“That’s all an angel is….an idea of God.”
Meister Eckhart

There are three days that will forever stand out in my mind:
11.22.1963 (J.F.K. Assassinated), 1.28.1986 (Space Shuttle Challenger) and 9.11.2001 (WTC).
I remember driving to work on the morning of 9/11 and thinking how beautiful a day it was; magnificent sunshine with an indigo blue sky dotted with the occasional white puff of cloud. Nothing could go wrong today, I thought.
It was shortly after 9AM that I received the first phone call of the day from a friend that had been listening to his car radio and heard a broadcast that would forever change the social landscape of the United States.
After I hung up the phone, I had a sinking feeling that the world as I once knew it could never be the same. Unfortunately, my deepest intuitions were undoubtedly correct.
9/11 was a day that found me feeling very disconnected regarding the catastrophic events that were unraveling before my eyes.
I knew no one that died that day yet somehow felt I knew them all.
The feeling was uncomfortable and eerie.

When I heard about the 2,996 campaign, I thought it was a wonderful idea.
I wanted to be part of the crusade that would pay tribute to every person that died on 9/11.
I went to the DC Roe website and filled out a few forms before hitting the ‘submit’ button to be assigned my victim.
When I saw the name “Amy N. Jarret” appear on my screen, the strangest thing happened; I no longer felt the disconnection I’d felt on 9/11.
For me, that tragic day was now very real and intensely personal.

Amy N. Jarret, 28, of North Smithfield, R.I., was a flight attendant on United Airlines Flight 175, a daily trip that touched down at LAX in Los Angeles.
UA175 was the second plane hijacked from Logan International.
It was flown into the WTC’s South Tower and seen on live TV across the nation.
I can’t imagine the unspeakable horror for Amy’s relatives that were forced to re-live her final moments on that day over and over again.
I found several sites on the internet that quote Amy’s father, Aram Jarret.
I wanted to include the quotes if only to give you a sense of who Amy really was.

“She was the consummate professional,” the 58-year-old North Smithfield, R.I. attorney said yesterday of his 28-year-old daughter, the third of his four children. “She was smart, professional, very helpful, and she had no hesitation about putting someone in their place.”

“If there’s a crisis, then she would always be one of those people you’d want with you,” he said. “I don’t know what happened up there, but she would have been one of those people trying to do the right thing.”
“But what strikes me is just how senseless this whole thing is, and it’s tragic that innocent people get caught in this,” said Jarret. “She had no chance.”

Amy loved slot machines and betting on racehorses.
It’s conceivable that I could have been standing next to her as she played slots on one of my occasional journeys to Foxwoods.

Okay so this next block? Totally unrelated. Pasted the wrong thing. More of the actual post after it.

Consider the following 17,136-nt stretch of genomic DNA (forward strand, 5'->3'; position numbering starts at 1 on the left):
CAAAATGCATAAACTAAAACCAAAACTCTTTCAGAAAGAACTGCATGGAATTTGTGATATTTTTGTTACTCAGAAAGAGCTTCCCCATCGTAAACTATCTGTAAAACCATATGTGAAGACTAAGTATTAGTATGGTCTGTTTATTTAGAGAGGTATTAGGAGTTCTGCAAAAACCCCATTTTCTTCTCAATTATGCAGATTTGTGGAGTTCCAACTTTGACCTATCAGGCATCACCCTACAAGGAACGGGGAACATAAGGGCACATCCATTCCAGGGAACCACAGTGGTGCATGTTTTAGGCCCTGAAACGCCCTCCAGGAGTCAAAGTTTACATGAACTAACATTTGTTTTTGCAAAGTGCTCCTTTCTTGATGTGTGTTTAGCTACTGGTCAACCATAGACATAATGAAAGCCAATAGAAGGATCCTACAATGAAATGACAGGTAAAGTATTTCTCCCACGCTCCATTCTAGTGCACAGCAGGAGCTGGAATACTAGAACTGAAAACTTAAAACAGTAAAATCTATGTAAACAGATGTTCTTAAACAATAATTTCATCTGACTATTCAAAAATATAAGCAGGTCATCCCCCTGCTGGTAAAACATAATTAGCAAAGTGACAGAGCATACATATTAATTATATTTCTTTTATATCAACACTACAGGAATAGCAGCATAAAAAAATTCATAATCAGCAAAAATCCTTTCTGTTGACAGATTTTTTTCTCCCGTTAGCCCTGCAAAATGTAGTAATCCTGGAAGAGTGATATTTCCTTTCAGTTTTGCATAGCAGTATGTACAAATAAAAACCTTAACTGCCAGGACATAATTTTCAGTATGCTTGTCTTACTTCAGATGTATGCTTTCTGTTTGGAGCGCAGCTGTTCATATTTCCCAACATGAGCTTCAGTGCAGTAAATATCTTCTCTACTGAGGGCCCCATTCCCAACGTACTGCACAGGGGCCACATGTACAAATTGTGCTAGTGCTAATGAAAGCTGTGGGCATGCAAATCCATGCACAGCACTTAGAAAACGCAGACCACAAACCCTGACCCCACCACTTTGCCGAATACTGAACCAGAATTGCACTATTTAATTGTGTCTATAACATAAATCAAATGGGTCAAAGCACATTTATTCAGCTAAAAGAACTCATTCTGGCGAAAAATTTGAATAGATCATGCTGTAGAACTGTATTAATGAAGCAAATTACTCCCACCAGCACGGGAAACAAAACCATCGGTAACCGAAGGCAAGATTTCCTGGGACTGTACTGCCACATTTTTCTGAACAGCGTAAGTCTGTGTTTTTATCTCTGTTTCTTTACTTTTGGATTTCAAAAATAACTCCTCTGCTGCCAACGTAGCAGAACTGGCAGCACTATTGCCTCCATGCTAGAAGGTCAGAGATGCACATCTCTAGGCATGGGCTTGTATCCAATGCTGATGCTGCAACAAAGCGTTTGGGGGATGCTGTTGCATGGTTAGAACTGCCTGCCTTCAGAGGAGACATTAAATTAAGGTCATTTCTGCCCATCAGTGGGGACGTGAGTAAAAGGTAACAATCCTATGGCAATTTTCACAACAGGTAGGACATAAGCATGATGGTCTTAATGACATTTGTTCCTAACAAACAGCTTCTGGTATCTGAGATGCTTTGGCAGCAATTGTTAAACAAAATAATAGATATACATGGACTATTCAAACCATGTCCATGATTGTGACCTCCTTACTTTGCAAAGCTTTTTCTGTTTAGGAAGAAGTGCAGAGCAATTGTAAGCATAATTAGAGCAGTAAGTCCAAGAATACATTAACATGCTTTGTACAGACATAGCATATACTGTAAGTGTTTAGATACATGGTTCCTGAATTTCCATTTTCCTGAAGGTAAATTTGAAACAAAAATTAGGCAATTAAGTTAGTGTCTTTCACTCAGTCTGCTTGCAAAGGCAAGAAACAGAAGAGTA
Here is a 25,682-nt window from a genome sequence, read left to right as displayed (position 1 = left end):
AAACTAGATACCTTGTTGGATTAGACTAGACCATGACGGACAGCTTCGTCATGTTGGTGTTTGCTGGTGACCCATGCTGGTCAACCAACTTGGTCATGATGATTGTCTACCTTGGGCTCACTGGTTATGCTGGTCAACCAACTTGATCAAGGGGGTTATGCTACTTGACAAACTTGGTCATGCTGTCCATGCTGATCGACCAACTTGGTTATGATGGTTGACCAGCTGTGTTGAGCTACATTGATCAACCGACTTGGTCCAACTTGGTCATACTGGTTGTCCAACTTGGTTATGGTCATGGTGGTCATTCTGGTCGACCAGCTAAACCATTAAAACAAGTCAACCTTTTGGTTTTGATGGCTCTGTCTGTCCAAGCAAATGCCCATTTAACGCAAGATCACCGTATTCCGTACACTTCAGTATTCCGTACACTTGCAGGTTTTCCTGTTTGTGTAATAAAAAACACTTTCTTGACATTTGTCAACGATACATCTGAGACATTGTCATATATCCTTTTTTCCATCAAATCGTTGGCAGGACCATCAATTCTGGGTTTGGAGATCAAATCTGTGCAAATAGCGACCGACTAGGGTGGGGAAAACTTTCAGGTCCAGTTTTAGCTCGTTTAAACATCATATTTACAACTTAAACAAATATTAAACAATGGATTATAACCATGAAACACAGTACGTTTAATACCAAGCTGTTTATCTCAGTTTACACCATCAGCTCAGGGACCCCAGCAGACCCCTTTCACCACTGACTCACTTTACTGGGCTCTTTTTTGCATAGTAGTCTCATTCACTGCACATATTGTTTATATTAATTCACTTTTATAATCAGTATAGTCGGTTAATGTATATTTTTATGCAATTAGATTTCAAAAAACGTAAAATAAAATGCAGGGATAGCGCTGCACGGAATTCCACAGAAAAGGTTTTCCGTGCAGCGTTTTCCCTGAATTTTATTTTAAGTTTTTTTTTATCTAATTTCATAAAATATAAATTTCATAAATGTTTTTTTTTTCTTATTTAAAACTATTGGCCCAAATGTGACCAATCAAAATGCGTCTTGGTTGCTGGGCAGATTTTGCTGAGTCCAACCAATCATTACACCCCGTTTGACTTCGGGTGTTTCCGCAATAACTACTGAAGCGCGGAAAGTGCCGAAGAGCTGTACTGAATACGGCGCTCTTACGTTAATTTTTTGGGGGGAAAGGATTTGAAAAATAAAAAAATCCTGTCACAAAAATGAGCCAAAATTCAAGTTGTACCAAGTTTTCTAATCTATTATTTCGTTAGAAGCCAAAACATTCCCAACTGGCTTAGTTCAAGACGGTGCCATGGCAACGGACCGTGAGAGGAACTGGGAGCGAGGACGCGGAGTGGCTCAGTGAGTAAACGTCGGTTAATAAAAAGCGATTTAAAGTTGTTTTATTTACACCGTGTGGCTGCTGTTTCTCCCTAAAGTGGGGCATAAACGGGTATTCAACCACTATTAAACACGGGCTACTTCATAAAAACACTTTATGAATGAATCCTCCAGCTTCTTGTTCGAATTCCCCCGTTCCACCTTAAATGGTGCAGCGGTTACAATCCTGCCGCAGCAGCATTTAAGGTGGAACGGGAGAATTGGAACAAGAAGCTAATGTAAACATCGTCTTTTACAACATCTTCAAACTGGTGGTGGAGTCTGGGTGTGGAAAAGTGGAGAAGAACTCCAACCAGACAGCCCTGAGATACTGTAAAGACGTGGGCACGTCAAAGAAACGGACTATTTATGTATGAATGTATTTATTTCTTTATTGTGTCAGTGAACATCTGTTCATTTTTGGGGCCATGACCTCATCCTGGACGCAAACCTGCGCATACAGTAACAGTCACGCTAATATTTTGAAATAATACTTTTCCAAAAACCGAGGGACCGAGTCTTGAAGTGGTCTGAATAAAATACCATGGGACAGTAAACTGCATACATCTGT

She was also a diehard Notre Dame fan; that alone puts her in a class all by herself.
Maybe the most sacred thing that happened on 9/11 to Amy Jarret was that instead of flying to the City of Angels, Amy was finally flying with them.
I will continue to take comfort in the fact that her soul went skyward that day, towards the expansive blue heaven she so obviously loved.

Sleep in sweet peace, Amy.
We will always remember…

Amy

~m

*To read more tributes, go to DC Roe

Steve “Jake” Jacoby

jacoby

I visited the DC Roe website the other day and saw that there was a bit of a dilemma.
It seems that there were a number of blogs/URL’s that turned out to be invalid.
This left many victims of 9/11 without a tribute.
It was optional to request a second victim but I felt I had to.
The man you see above is Steven D. Jacoby. Steve was the COO (Chief Operating Officer) of a paging and wireless messaging service called Metrocall.
He was on his way to Los Angeles departing from Dulles Airport in Washington, D.C. on American Airlines flight 77, the plane that struck the Pentagon.

An online guestbook provides some nice insight into who Steve Jacoby really was.
From all that I’ve read, it seems he was a man that broke the mold of the ‘traditional’ business executive by his humility and uncanny ability to relate to his fellow worker.
He was a friend first, a boss second.
Steve left behind a wife and three children.
I hope and pray that in his final hour he was able to utilize the communications company he worked so hard to make successful.
I pray he was able to just say goodbye.
Godspeed, Jake…

Alexandria

*for more tributes, go to DC Roe

~m

Steve "Jake" Jacoby

jacoby

I visited the DC Roe website the other day and saw that there was a bit of a dilemma.
It seems that there were a number of blogs/URL’s that turned out to be invalid.
This left many victims of 9/11 without a tribute.
It was optional to request a second victim but I felt I had to.
The man you see above is Steven D. Jacoby. Steve was the COO (Chief Operating Officer) of a paging and wireless messaging service called Metrocall.
He was on his way to Los Angeles departing from Dulles Airport in Washington, D.C. on American Airlines flight 77, the plane that struck the Pentagon.

An online guestbook provides some nice insight into who Steve Jacoby really was.
From all that I’ve read, it seems he was a man that broke the mold of the ‘traditional’ business executive by his humility and uncanny ability to relate to his fellow worker.
He was a friend first, a boss second.
Steve left behind a wife and three children.
I hope and pray that in his final hour he was able to utilize the communications company he worked so hard to make successful.
I pray he was able to just say goodbye.
Godspeed, Jake…

Alexandria

*for more tributes, go to DC Roe

~m